Environmental issues are more urgent than ever. After all, there are politicians and an alarming number of people who truly believe that global warming is a giant hoax. These concerns are reflected in the works of environmental artists, many who use organic materials to draw attention to ecological problems like deforestation. Forests cover approximately one-third of the planet so it seems obvious that the subject of trees would be a major component of these artworks. After spotting a gorgeous natural “cathedral” built along the base of Mount Arera in Northern Italy (found on Honestly), we searched for other tree art installations that celebrate the beauty of nature and raise activist concerns.
The Cattedrale Vegetale, created by Italian artist Giuliano Mauri, is a breathtaking Gothic-style, cathedral-like structure made from woven chestnut and hazel branches (more than 600), formed into towering columns. A beech tree is planted inside each column, which will grow and maintain the frame of this gorgeous church of nature when the organic encasements deteriorate.
Brazilian artist Henrique Oliveira collects discarded plywood and other recycled wood materials from the streets of São Paulo to create his massive sculptures that snake through gallery walls, altering the architecture of the space. He’s also built caverns of wood, drawing audiences inside the belly of his tremendous trees. “The development of these works was made in a progressive attempt to force them to conform to my imagination. It was a struggle between my wish and the resistance of a non-easily manageable material,” the artist said in an interview with Yatzer.
Giuseppe Licari’s hanging installations reveal the tangled roots of trees as they vanish into gallery ceilings, becoming organic chandeliers.
German artist Matti Braun’s tree stumps filled Bristol’s Arnolfini arts centre, arranged like stepping-stones in several gallons of water. The wood was taken from a 150-year-old tree that was removed from Gloucestershire’s Westonbirt Arboretum due to an invasive fungus.
Calling attention to ecological issues like global deforestation, Konstantin Dimopoulos writes about his striking series of blue tree installations:
In my environmental installation, The Blue Trees, the colour and the Tree come together to transform and affect each other; the colour changing the Tree into something surreal, something out of this world. While the Tree, rooted in this earth reflects what we may lose. This change is important not only as a means to highlight ecological issues, such as the ecocide of our forests, but also that it may effect a transformation in the psyche of people by raising our social consciousness.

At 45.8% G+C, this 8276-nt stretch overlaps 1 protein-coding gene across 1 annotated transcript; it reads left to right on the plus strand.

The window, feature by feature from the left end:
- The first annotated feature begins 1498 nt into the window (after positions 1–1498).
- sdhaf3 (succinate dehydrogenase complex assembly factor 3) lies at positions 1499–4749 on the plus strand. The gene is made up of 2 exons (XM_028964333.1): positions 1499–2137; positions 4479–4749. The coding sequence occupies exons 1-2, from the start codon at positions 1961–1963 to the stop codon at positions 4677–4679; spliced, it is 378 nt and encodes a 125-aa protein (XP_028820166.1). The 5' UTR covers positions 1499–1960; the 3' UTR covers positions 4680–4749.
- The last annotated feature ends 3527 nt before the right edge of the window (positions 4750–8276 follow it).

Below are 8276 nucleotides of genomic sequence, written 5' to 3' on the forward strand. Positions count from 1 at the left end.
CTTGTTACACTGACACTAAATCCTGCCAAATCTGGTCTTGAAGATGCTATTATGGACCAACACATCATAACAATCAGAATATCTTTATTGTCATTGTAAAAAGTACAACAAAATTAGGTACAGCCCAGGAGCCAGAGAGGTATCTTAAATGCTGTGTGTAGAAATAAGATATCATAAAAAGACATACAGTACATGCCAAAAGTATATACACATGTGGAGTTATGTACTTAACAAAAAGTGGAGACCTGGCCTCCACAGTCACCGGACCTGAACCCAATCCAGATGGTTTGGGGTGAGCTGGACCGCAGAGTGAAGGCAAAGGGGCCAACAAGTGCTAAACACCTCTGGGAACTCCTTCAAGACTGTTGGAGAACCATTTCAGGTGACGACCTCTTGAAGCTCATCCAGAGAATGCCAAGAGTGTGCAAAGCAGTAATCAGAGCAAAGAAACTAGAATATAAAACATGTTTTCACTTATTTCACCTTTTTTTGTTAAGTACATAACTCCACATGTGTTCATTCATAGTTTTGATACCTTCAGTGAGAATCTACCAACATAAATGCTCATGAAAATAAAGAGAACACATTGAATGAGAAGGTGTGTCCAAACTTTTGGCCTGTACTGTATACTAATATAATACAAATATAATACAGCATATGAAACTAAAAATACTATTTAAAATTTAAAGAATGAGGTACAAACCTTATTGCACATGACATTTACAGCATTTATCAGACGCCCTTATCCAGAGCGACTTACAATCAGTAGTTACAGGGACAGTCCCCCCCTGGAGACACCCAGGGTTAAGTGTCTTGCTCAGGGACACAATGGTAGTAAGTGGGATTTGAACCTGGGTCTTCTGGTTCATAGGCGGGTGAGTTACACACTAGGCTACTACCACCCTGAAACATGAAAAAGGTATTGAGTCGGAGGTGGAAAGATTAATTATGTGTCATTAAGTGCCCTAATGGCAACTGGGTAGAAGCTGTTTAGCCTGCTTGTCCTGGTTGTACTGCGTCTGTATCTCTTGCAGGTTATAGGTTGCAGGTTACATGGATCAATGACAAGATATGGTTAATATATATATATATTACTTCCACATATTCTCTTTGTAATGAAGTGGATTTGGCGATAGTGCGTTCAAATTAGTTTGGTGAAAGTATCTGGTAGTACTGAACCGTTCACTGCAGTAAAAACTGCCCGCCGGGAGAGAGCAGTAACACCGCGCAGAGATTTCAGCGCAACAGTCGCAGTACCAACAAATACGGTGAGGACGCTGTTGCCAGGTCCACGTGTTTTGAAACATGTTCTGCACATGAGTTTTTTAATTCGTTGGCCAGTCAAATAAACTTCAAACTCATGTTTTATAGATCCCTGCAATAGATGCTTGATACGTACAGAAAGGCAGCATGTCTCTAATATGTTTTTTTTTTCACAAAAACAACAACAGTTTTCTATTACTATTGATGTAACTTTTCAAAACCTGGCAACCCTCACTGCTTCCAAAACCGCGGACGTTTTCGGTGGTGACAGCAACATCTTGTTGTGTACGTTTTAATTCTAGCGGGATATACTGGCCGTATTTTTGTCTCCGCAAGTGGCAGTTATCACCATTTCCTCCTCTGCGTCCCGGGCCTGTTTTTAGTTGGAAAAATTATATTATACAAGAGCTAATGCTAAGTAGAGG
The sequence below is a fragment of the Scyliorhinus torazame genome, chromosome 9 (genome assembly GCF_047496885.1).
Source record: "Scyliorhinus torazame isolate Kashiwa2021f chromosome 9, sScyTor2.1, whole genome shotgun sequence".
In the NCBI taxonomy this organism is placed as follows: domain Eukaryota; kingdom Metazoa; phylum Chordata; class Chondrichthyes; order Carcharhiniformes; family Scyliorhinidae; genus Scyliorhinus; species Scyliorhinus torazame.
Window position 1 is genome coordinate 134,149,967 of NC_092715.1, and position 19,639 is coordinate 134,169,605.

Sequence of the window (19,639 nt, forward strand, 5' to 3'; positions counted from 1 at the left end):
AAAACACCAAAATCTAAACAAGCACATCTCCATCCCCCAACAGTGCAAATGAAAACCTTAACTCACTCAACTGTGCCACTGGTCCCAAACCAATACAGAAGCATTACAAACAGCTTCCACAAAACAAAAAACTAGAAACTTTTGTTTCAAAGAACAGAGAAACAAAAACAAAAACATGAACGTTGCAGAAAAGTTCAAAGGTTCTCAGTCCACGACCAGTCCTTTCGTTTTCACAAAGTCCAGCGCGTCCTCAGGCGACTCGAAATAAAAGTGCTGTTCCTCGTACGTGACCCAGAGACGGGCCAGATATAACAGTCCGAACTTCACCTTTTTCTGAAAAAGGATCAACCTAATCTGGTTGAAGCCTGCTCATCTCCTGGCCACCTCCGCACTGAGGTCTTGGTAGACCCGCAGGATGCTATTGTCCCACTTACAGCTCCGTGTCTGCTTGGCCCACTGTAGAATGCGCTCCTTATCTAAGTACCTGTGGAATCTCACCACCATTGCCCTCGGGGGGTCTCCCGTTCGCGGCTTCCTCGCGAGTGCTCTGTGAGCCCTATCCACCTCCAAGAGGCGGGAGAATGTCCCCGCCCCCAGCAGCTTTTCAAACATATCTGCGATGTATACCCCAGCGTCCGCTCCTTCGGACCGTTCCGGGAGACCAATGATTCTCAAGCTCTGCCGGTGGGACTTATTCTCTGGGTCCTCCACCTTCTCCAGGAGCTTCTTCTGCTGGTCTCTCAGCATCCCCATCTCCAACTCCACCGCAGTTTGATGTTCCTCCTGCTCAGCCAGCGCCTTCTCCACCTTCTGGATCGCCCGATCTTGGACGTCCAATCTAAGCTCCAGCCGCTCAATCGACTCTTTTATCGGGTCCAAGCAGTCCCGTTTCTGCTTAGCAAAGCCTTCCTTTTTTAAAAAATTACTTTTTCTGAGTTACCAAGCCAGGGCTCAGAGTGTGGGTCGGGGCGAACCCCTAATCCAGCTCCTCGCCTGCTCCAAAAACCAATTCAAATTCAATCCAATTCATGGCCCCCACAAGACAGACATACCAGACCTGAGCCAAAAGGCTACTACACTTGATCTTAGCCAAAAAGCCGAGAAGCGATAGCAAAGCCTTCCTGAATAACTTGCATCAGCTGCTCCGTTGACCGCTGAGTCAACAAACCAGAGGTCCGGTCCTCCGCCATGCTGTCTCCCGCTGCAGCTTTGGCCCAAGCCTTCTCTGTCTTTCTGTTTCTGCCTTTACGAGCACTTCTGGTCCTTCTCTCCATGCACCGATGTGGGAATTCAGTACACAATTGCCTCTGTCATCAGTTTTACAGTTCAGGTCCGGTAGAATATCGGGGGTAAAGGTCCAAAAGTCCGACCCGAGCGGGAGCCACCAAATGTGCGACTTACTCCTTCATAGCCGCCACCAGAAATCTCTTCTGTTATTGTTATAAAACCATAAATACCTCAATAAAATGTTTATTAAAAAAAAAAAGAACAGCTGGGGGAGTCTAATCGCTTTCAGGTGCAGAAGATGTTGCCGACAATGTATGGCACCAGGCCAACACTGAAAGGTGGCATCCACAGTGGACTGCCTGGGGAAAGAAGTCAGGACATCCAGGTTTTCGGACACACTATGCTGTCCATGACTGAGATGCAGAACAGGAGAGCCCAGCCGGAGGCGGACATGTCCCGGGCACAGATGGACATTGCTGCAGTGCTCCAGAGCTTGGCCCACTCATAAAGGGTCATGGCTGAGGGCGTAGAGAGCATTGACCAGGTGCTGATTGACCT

Note: the trees are covered in environmentally safe pigment.
Brooklyn artist Michael Neff swiped your trashed Christmas trees for his installation under the Brooklyn-Queens Expressway. There’s nothing more depressing than seeing a pile of dead trees on a dirty New York City sidewalk, but Neff gave the timber a new home, hanging them for the BQE’s travelers to gawk at.
Daughter of celebrated African-American assemblage artist Betye Saar, Alison Saar explores similar themes of ancestry, folklore, and diasporic religions/spirituality. Her 1994 work Tree Souls featured 16-foot archetypal figures towering above inverted tree branches.
From the Imagine Peace Tower website:
“As a child in Japan, I used to go to a temple and write out a wish on a piece of thin paper and tie it around the branch of a tree. Trees in temple courtyards were always filled with people’s wish knots, which looked like white flowers blossoming from afar.” — Yoko Ono: “All My Works Are A Form Of Wishing”.
Yoko Ono’s interactive artwork WISH TREE (1996) has been integral to many of her exhibitions around the world in museums and
cultural centers where people have been invited to write their personal wishes for peace and tie them to a tree branch.
Yoko has collected all the wishes – currently totalling over a million!
They are to be housed at the site of the IMAGINE PEACE TOWER.
Welsh artist Zander Olsen wraps trees in fabric and mirrors to create a “visual relationship between tree, not-tree, and the line of horizon according to the camera’s viewpoint.”
London Fieldworks’ Spontaneous City in the Tree of Heaven is a sculptural installation drawing on the ecology and biodiversity of two sites on opposite sides of London: Duncan Terrace Gardens in the East and Cremorne Gardens in the West. The installations are constructed from several hundred bespoke bird boxes mounted in two trees of heaven (Ailanthus altissima) and reflect the forms of the surrounding architecture; a combination of Georgian town houses, and 60’s social housing around Duncan Terrace Gardens, and the World’s End Estate adjacent to Cremorne Gardens.